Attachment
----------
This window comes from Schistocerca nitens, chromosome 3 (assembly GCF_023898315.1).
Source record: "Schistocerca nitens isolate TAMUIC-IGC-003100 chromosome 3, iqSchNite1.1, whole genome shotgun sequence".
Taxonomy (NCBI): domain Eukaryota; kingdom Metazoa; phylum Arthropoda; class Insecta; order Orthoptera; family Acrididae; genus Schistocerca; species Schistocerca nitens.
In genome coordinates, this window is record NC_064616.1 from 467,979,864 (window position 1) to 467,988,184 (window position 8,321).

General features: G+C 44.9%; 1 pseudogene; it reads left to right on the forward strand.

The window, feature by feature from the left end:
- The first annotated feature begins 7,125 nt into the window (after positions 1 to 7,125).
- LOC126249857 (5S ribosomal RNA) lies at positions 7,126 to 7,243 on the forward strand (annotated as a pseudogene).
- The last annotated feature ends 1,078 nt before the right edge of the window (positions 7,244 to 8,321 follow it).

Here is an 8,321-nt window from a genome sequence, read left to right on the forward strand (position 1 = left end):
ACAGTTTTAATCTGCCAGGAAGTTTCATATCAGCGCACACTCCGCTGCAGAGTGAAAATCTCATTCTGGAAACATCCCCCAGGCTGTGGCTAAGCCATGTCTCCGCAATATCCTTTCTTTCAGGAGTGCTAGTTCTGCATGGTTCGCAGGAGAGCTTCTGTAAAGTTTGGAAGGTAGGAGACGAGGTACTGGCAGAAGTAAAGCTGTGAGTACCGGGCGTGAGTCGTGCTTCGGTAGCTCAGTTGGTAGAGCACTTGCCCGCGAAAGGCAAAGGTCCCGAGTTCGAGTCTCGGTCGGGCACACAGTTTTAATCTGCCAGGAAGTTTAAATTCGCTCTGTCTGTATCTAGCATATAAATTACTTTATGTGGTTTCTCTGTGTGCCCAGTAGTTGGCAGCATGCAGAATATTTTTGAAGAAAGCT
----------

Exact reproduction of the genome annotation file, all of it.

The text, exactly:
This window comes from Schistocerca nitens, chromosome 3 (assembly GCF_023898315.1).
Source record: "Schistocerca nitens isolate TAMUIC-IGC-003100 chromosome 3, iqSchNite1.1, whole genome shotgun sequence".
Taxonomy (NCBI): domain Eukaryota; kingdom Metazoa; phylum Arthropoda; class Insecta; order Orthoptera; family Acrididae; genus Schistocerca; species Schistocerca nitens.
In genome coordinates, this window is record NC_064616.1 from 467,979,864 (window position 1) to 467,988,184 (window position 8,321).

General features: G+C 44.9%; 1 pseudogene; it reads left to right on the forward strand.

The window, feature by feature from the left end:
- The first annotated feature begins 7,125 nt into the window (after positions 1 to 7,125).
- LOC126249857 (5S ribosomal RNA) lies at positions 7,126 to 7,243 on the forward strand (annotated as a pseudogene).
- The last annotated feature ends 1,078 nt before the right edge of the window (positions 7,244 to 8,321 follow it).

Here is an 8,321-nt window from a genome sequence, read left to right on the forward strand (position 1 = left end):
ACAGTTTTAATCTGCCAGGAAGTTTCATATCAGCGCACACTCCGCTGCAGAGTGAAAATCTCATTCTGGAAACATCCCCCAGGCTGTGGCTAAGCCATGTCTCCGCAATATCCTTTCTTTCAGGAGTGCTAGTTCTGCATGGTTCGCAGGAGAGCTTCTGTAAAGTTTGGAAGGTAGGAGACGAGGTACTGGCAGAAGTAAAGCTGTGAGTACCGGGCGTGAGTCGTGCTTCGGTAGCTCAGTTGGTAGAGCACTTGCCCGCGAAAGGCAAAGGTCCCGAGTTCGAGTCTCGGTCGGGCACACAGTTTTAATCTGCCAGGAAGTTTAAATTCGCTCTGTCTGTATCTAGCATATAAATTACTTTATGTGGTTTCTCTGTGTGCCCAGTAGTTGGCAGCATGCAGAATATTTTTGAAGAAAGCT